Pertinent comments below on the NYC photo post timed well with the pending release of the IPCC release on global warming on Friday. Two comments:
- Is everything now routinely leaked? Drudge posted the SOTU an hour before the President delivered it. The Iraq Study Group Report was old news when it arrived. And one broker friend thinks even crop reports are being leaked. How else to explain a limit-up close the day before the report? Why bother with a ritualistic announcement if the entire staff has been chatting with the press about it for days?
- The early leak responses have been critical in that the report purportedly low-balls the effects, especially sea-level rise.
The commenter on the previous post has a valid point about melting Arctic ice not raising sea levels. But the bulk of the scientific community seems to believe that global warming will cause higher sea levels, and the argument is how high. It may be that Arctic ice melts are predictive of glacial melts - and those are consequential.
The early versions of the report predict that by 2100 the sea level will rise anywhere between 5 and 23 inches. That's far lower than the 20 to 55 inches forecast by 2100 in a study published in the peer-review journal Science this month. Other climate experts, including NASA's James Hansen, predict sea level rise that can be measured by feet more than inches.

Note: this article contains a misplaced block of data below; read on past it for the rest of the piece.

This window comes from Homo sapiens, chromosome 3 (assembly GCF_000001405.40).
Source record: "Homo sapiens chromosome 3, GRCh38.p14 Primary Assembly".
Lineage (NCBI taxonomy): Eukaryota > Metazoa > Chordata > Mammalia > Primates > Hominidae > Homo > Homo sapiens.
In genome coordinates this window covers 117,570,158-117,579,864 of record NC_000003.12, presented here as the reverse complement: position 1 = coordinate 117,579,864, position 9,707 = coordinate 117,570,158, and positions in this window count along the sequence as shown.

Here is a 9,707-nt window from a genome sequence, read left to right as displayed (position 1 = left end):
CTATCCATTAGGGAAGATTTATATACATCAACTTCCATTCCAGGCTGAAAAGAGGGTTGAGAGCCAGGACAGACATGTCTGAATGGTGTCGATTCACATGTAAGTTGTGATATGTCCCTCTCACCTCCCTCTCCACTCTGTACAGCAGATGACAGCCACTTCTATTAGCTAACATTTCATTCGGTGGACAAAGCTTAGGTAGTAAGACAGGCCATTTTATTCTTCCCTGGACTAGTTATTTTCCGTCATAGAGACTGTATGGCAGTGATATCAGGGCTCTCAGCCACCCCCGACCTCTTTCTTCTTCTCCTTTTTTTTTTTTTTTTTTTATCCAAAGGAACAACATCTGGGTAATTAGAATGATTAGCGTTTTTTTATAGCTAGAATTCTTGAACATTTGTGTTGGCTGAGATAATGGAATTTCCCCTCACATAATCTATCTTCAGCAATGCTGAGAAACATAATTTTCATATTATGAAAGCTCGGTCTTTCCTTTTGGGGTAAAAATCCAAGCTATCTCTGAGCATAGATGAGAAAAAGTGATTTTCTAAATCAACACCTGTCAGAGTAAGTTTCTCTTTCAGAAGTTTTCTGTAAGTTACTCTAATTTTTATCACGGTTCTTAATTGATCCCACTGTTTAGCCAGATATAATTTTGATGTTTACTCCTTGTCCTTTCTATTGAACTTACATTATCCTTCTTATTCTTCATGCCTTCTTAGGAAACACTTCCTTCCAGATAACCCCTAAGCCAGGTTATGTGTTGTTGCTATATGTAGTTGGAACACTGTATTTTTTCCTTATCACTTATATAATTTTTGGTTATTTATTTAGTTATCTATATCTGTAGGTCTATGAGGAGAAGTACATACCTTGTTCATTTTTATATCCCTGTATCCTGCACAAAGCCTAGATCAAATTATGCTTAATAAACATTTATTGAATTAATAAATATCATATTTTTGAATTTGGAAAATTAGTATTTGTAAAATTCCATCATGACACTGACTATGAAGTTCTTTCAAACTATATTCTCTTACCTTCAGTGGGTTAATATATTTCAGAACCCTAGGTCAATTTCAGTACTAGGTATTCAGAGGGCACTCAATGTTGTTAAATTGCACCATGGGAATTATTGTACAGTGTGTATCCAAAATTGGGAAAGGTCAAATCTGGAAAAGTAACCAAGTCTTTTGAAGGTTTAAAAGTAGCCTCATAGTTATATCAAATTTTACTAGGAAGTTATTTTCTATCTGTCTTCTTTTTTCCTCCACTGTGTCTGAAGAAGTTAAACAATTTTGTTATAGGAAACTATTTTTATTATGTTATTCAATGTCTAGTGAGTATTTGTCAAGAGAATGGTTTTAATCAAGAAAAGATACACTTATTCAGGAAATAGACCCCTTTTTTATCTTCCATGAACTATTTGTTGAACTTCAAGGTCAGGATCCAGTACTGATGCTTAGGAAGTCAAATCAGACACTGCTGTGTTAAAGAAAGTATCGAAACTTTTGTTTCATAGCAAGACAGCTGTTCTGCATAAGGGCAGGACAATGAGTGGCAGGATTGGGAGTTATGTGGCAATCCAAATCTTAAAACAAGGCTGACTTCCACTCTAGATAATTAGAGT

The report is also expected to include some kind of proviso that says things could be much worse if ice sheets continue to melt.
The prediction being considered this week by the IPCC is "obviously not the full story because ice sheet decay is something we cannot model right now, but we know it's happening," said Stefan Rahmstorf, a climate panel lead author from Germany who made the larger prediction of up to 55 inches of sea level rise. "A document like that tends to underestimate the risk," he said.
Greenland's massive ice sheet could begin to melt this century and may disappear completely within the next thousand years if global warming continues at its present rate. According to a new climate change study, the melting of Greenland's ice sheet would raise the oceans by seven meters (23 feet), threatening to submerge cities located at sea level, from London to Los Angeles. [More]Other estimates vary wildly but all predict significant sea level increases. This meshes with my understanding of Ice Age geography when oceans were smaller due to more glaciers, thus uncovering land bridges long since submerged.
I guess what goes down must come up.